Familiar faces at Pier 94

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Jeffrey Wolin stands in front of his work in our booth.
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Catherine discusses Omar Imam’s photographs with a collectors’ group.
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Francesco Pergolesi standing near his framed “Heroes.”

We still have three full days of The Photography Show ahead of us, but we’ve already had the chance to catch up with many artists, collectors, and clients, old and new. It’s always a fun experience to see familiar faces every year. Each of the artists we’re featuring today have a contemporary take on portraiture. Be sure to seem up close and in person at the fair!

Keliy Anderson-Staley
Keliy has been making wet plate collodion tintypes and ambrotypes for over a decade. The photographs that make up [Hyphen]-Americans ask that we dispel labels and judgement. She writes: “…although the heritage of each individual might be inferred from assumptions we make about features and costumes, the viewer is encouraged to suspend the kind of thinking that would traditionally assist in decoding these images in the context of American identity politics.”

Dan Estabrook
Dan’s work is at the intersection of yesterday and today. Working with salt prints, calotypes, ambrotypes, and tintypes, Estabrook creates art that echoes his life, loves, desires and fears. Like many practitioners before him, he turns the camera on himself to make contemporary works inspired by the gap between today’s photographic perfection and the past’s technical limitations. As he states:  “Using 19th-century techniques and celebrating their flaws and failures, I make seemingly anonymous photographs in order to re-imagine a more personal and dream-like history of photography, seen from a 21st-century perspective. With these processes, I can create my own ‘found photos’ – highly personal objects in which to hide my own secrets and stories.”

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Some of Keliy’s and Dan’s pieces alongside Kate Breakey and Laurent Millet.

Jan Kaesbach
For his series People of the 21st Century, Jan Kaesbach creates portraits of tradespeople that resemble contemporary August Sander’s photographs. The artist makes videos that appear static, yet upon closer examination, an eye twitches, a flame flickers or a hand tremors. Each “moving portrait” is made by seamlessly looping 3500 still images, which are then played back at standard film speed. The videos last between 3-4 minutes, creating a tension between the sitter and the artist, as each subject attempts to remain still. These are quiet pieces that allow an intimate interaction with the viewer.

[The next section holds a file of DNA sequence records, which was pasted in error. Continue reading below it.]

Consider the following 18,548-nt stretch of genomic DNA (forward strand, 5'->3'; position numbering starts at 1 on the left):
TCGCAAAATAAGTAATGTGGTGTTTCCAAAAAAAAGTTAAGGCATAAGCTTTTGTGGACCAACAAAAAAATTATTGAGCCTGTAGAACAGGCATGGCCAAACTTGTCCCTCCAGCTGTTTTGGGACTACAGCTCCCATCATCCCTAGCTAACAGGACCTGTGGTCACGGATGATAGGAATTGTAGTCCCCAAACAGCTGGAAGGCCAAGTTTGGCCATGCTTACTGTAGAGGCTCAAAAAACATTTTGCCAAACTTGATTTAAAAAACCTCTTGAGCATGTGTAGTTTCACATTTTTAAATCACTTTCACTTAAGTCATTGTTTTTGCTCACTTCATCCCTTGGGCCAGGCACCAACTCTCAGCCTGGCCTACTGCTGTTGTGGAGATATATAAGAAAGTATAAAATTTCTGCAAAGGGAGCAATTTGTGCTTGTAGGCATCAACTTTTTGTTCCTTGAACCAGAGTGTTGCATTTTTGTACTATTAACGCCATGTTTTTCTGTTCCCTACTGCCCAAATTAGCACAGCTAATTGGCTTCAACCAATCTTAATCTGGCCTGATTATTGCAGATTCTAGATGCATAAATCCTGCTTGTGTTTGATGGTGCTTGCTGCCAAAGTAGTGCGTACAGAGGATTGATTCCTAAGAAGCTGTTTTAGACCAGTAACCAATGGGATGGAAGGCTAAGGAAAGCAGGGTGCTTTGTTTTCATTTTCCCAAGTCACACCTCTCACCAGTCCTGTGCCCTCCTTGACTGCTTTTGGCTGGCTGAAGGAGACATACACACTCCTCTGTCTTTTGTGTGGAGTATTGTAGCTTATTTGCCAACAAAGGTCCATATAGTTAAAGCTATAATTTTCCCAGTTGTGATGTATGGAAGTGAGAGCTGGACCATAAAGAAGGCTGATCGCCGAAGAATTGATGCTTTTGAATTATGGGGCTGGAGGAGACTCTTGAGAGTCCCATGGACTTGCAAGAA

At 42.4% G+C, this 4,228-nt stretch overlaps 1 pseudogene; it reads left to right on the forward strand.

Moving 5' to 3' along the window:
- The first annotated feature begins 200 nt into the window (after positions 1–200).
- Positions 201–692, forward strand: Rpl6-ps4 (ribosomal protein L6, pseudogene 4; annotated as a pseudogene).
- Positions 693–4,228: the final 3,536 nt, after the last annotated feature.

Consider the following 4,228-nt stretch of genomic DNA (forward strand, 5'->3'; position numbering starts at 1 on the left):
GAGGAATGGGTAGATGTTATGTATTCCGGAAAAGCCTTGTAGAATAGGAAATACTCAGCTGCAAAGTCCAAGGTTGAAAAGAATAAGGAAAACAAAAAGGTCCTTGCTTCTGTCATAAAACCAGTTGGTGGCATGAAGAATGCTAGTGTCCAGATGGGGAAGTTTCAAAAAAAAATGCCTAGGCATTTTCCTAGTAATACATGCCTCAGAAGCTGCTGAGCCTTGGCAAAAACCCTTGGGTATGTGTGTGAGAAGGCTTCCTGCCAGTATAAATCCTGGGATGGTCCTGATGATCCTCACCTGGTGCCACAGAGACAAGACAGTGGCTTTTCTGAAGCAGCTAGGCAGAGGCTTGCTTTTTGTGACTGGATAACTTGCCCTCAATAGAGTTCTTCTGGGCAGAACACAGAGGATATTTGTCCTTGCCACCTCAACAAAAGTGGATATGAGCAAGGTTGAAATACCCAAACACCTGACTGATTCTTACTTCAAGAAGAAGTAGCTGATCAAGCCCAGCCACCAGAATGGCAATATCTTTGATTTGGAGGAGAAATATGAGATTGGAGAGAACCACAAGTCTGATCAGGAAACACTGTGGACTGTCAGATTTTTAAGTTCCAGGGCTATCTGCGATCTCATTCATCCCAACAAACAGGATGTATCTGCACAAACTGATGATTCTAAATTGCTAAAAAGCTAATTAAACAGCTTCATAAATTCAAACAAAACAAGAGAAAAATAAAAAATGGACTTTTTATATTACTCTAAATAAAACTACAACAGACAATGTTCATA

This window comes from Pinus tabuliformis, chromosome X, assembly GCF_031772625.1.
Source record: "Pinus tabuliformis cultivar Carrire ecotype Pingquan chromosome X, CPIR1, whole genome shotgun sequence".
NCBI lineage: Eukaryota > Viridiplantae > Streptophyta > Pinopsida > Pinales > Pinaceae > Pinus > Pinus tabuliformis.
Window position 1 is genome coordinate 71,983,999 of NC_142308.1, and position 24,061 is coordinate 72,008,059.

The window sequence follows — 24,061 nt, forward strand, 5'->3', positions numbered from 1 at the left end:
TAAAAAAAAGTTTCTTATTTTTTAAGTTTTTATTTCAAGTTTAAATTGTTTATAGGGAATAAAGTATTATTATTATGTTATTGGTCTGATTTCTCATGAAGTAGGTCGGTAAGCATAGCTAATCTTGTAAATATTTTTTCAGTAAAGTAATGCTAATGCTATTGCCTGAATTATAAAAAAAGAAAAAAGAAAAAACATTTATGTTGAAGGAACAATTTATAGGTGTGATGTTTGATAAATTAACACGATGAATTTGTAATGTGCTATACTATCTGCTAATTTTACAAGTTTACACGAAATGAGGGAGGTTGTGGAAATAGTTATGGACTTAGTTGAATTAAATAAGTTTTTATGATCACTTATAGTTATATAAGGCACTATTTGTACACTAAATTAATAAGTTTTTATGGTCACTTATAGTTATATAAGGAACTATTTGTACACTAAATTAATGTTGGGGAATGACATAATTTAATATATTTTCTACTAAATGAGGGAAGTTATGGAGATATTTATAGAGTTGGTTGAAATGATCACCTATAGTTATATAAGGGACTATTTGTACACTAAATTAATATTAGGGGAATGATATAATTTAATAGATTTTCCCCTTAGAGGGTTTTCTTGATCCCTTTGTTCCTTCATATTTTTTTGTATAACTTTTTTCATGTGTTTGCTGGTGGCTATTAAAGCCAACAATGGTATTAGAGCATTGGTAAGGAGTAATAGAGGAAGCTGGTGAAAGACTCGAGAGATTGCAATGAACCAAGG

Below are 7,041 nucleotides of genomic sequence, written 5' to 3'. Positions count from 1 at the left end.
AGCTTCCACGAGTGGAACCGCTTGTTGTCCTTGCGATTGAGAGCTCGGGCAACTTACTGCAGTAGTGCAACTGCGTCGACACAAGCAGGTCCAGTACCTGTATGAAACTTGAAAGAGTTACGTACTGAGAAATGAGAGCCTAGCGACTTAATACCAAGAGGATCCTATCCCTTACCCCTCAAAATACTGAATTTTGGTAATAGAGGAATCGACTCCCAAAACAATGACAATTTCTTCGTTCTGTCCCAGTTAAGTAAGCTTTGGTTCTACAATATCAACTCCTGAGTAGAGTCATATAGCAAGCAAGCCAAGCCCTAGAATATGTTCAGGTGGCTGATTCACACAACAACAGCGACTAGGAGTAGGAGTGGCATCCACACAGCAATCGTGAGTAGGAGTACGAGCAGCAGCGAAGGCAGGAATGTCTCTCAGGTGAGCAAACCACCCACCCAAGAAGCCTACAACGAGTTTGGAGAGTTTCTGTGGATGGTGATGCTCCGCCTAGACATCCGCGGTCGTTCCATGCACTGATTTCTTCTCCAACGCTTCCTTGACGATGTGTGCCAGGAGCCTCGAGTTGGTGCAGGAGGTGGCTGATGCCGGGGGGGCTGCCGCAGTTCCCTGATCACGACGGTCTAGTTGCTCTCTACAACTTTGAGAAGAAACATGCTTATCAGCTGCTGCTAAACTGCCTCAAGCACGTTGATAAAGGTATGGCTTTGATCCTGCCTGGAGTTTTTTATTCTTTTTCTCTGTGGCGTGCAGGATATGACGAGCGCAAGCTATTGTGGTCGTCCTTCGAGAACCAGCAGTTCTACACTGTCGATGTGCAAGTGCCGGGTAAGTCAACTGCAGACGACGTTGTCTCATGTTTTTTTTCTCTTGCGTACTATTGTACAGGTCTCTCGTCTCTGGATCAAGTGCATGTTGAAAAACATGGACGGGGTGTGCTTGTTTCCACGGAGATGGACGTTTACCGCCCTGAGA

Francesco Pergolesi
Francesco creates photographic tableaus inspired by memories from his past: narrow cobblestone streets, the sound of a hammer coming from the open door of a shoemaker; the smell of fresh bread from a baker, the steady beat of a sewing machine from an open window, the smell of old paper in a used bookstore. Through Heroes, these sights and smells drive his art-making, as he seeks to preserve the past, before big-box and chain stores arrive. The artist presents his work as traditional photographic prints and as 5 x 7 x 2” / 9 x 12 x 3” photo boxes, lit from within. These small pieces force the viewer to stand inches away, creating an intimate interaction with strangers – it is what inspires Pergolesi every day, as he continues to wander the streets looking for a connection.

Click here to see a complete list of all our featured artists.

The Photography Show, presented by AIPAD

Wednesday, March 29
Vernissage: 5:00 pm – 9:00 pm

Thursday, March 30 through Saturday, April 1
12:00 – 8:00 pm

Sunday, April 2
12:00 pm – 6:00 pm

#AIPAD2017 #ThePhotographyShow @edelmangallery

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